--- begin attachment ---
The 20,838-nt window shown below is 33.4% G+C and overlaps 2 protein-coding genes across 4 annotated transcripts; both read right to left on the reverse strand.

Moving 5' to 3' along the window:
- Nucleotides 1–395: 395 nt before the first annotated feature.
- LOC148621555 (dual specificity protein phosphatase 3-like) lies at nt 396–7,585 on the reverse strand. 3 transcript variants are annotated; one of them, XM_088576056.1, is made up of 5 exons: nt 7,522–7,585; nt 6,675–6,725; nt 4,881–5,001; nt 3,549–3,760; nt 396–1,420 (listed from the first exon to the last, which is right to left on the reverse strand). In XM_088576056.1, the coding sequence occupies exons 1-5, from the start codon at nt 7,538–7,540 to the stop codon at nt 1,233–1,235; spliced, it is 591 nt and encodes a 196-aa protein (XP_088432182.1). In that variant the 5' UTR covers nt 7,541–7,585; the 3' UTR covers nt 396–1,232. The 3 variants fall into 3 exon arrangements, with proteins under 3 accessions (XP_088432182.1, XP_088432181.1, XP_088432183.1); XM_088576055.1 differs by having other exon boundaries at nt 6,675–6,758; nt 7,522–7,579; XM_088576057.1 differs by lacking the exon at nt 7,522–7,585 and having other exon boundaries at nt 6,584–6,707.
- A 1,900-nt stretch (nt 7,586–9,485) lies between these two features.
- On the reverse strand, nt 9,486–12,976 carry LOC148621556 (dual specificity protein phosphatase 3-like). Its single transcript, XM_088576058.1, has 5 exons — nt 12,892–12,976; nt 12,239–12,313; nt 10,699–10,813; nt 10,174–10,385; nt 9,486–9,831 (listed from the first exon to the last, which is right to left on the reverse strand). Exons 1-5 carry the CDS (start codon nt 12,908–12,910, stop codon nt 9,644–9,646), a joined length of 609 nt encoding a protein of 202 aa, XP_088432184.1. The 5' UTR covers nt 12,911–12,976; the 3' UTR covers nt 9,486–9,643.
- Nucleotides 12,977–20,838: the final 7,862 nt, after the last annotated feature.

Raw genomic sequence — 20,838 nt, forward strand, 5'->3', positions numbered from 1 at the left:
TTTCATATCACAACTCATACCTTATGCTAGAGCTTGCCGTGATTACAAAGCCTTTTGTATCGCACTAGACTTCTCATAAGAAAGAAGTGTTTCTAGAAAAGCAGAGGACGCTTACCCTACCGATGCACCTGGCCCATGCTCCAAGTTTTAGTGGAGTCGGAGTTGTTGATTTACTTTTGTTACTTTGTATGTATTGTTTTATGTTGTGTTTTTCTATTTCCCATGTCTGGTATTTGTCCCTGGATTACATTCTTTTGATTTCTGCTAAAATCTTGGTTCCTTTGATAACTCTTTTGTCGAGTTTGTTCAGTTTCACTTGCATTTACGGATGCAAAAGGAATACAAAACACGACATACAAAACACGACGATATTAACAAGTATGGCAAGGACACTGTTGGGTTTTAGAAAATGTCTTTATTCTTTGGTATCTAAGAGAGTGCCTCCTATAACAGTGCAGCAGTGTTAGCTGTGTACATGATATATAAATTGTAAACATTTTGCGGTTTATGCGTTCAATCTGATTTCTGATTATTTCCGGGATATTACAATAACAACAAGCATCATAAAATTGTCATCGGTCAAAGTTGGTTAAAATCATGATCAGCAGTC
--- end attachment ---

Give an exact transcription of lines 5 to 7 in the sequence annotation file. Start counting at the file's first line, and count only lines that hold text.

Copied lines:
- A 1,900-nt stretch (nt 7,586–9,485) lies between these two features.
- On the reverse strand, nt 9,486–12,976 carry LOC148621556 (dual specificity protein phosphatase 3-like). Its single transcript, XM_088576058.1, has 5 exons — nt 12,892–12,976; nt 12,239–12,313; nt 10,699–10,813; nt 10,174–10,385; nt 9,486–9,831 (listed from the first exon to the last, which is right to left on the reverse strand). Exons 1-5 carry the CDS (start codon nt 12,908–12,910, stop codon nt 9,644–9,646), a joined length of 609 nt encoding a protein of 202 aa, XP_088432184.1. The 5' UTR covers nt 12,911–12,976; the 3' UTR covers nt 9,486–9,643.
- Nucleotides 12,977–20,838: the final 7,862 nt, after the last annotated feature.